“Producing carbon fibre components used to be labourintensive,” says Steve Cope, Umeco business development manager. “One way of dealing with that has been to send production to Eastern Europe, to take advantage of lower costs. But production is now automated; robots perform lamination. The goal is to make a part in two hours.” While an autoclave remains as an option for curing the laminated component, ovens and presses are becoming more widely used. “The best way to meet volume needs is to use a press. It can produce higher pressures than an autoclave and it is more consistent,” says Cope.
While carbon fibre part costs remain high, they are coming down and the material is appearing in highervolume production runs. There are indications that BMW’s I3 and I8 projects are using similar principles to McLaren. A correspondent who prefers not to be identified told AMS S that one thing that has been holding back the more widespread adoption of carbon fibre is that designers in the major OEMs have continued to design in “black metal”—they may specify carbon fibre but the way they are designing makes clear they are thinking of the properties of metal, rather than carbon fibre. Which is a bit strange, given that thermoplastics have been around for some time and they, too, can be moulded into complex shapes without compromising their strength and resilience.
On the other hand, tooling for major material changes is expensive; things may change in the next 10 years as OEMs gear up for volume production of e-vehicles, which are likely to make more use of non-metal materials in their chassis and bodywork. There are indications that this is in process. Santoni says there is a lot of interest in what McLaren is doing; it shows that the established technical constraints are being overcome.
but it is moving to higher volumes,” Cope observes. Umeco is involved in the multi-company Armature Project, whose objectives are cost reduction, raising production rates to in excess of 10,000 parts per cell, and enhanced part repeatability. The enabling technologies are robotic pick, place and form; the use of “highly comformable” prepreg materials; novel techniques for preform construction; and automated compression moulding techniques.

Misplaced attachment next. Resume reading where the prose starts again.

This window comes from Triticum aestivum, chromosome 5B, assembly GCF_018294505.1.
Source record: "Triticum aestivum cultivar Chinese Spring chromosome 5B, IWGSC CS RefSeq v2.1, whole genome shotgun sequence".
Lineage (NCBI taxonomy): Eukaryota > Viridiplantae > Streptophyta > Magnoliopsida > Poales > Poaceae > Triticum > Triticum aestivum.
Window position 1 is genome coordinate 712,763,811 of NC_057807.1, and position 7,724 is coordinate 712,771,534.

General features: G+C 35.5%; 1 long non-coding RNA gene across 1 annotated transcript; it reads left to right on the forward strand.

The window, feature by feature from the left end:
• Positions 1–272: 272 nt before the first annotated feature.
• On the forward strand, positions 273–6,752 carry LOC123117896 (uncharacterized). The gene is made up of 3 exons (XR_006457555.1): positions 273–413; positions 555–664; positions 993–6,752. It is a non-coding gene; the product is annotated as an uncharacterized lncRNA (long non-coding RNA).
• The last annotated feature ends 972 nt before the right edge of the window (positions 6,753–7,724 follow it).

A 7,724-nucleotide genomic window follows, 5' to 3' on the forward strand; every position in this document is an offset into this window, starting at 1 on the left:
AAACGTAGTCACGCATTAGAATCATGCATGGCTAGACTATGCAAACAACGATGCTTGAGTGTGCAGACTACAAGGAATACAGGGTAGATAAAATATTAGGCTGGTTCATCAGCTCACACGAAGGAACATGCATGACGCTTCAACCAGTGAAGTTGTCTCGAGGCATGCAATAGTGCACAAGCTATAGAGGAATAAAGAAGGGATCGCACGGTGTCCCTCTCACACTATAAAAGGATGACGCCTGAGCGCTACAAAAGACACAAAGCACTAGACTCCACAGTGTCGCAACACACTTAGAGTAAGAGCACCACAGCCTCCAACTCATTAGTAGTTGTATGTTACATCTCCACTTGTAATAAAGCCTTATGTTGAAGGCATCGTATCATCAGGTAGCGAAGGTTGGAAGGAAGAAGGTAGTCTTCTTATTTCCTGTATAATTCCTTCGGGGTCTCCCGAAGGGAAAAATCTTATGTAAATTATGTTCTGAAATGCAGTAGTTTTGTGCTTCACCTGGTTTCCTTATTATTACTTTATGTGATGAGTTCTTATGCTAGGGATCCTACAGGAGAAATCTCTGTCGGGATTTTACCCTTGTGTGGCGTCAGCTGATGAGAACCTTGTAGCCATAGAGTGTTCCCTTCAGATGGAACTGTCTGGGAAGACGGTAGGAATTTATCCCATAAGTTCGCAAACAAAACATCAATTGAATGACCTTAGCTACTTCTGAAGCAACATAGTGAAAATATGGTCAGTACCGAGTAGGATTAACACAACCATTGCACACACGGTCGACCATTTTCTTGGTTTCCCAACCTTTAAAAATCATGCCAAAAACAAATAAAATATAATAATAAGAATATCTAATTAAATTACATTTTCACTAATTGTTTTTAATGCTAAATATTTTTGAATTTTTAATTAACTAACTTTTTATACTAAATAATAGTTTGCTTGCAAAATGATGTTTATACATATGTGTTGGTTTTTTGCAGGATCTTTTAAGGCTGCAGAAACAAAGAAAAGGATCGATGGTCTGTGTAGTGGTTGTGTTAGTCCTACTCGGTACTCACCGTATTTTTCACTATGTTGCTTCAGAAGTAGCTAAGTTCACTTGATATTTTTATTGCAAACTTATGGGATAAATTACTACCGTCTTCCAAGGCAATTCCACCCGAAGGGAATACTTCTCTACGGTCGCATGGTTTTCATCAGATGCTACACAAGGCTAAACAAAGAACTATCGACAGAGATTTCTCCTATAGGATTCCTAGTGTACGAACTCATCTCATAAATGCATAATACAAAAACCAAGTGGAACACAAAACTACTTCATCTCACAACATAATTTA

Umeco has the project lead role, as well as development of prepreg materials and processing technologies. ABB is providing robotics and systems integration; Bentley provides an end-user perspective and the case study component. ESI developed the analytical techniques and Assyst Bullmer developed software and systems solutions for the automated pick and place cell. Bowyer Engineering assisted with the design and development of robotic end effectors. But there is one, pretty obvious question, which nonetheless has to be answered: is an exotic and stillexpensive material like carbon fibre about image-building or is it truly practical?
“Carbon fibre helps with passive safety, with vehicle dynamics and, because of its lighter weight, with emissions. BMW has found that reductions in CO2 of 10-15g/km can be achieved for each 100kg of weight saving,” says Santoni. McLaren claims that the MP4-12C’s 3.8-l V8 has “the highest horsepower-to-CO2 ratio of any car with an internal combustion or hybrid engine on the road today”. That translates to 600 galloping horses (PS) and CO2 emissions of 279g/km, so every saved kg is important. The MP4/12C uses a conventional petrol engine and is a two-seater, out-andout sportscar. Does that make it the last, most magnificent example of a dying breed or does it point the way to the future?
“I like to think it is another chapter in the book,” Santoni reflects. “Technology is something that evolves. Thirty years ago, we built the first carbon fibre chassis; we have come a long way and we will continue to develop. The MP4/12C is a showcase of technology we will see in the future.